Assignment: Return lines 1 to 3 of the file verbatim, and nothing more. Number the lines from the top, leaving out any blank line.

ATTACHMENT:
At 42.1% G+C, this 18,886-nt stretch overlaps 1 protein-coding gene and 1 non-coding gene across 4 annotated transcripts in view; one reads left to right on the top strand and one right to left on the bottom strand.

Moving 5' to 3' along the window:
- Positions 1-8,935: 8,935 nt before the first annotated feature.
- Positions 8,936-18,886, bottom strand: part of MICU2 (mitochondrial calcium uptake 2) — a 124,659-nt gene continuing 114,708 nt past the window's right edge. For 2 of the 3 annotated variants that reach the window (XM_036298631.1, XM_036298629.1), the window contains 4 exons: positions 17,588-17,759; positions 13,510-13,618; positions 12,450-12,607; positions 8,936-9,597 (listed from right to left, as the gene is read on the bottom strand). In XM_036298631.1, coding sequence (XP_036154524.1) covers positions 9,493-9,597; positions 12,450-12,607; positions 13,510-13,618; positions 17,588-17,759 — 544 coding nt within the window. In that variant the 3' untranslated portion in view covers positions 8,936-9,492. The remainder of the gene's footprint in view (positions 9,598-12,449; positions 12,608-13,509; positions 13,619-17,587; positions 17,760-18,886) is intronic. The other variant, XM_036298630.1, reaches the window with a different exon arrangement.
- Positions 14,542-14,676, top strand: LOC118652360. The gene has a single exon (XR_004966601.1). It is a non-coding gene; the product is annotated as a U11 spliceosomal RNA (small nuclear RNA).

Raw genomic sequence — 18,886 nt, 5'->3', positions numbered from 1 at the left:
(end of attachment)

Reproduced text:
At 42.1% G+C, this 18,886-nt stretch overlaps 1 protein-coding gene and 1 non-coding gene across 4 annotated transcripts in view; one reads left to right on the top strand and one right to left on the bottom strand.

Moving 5' to 3' along the window:
- Positions 1-8,935: 8,935 nt before the first annotated feature.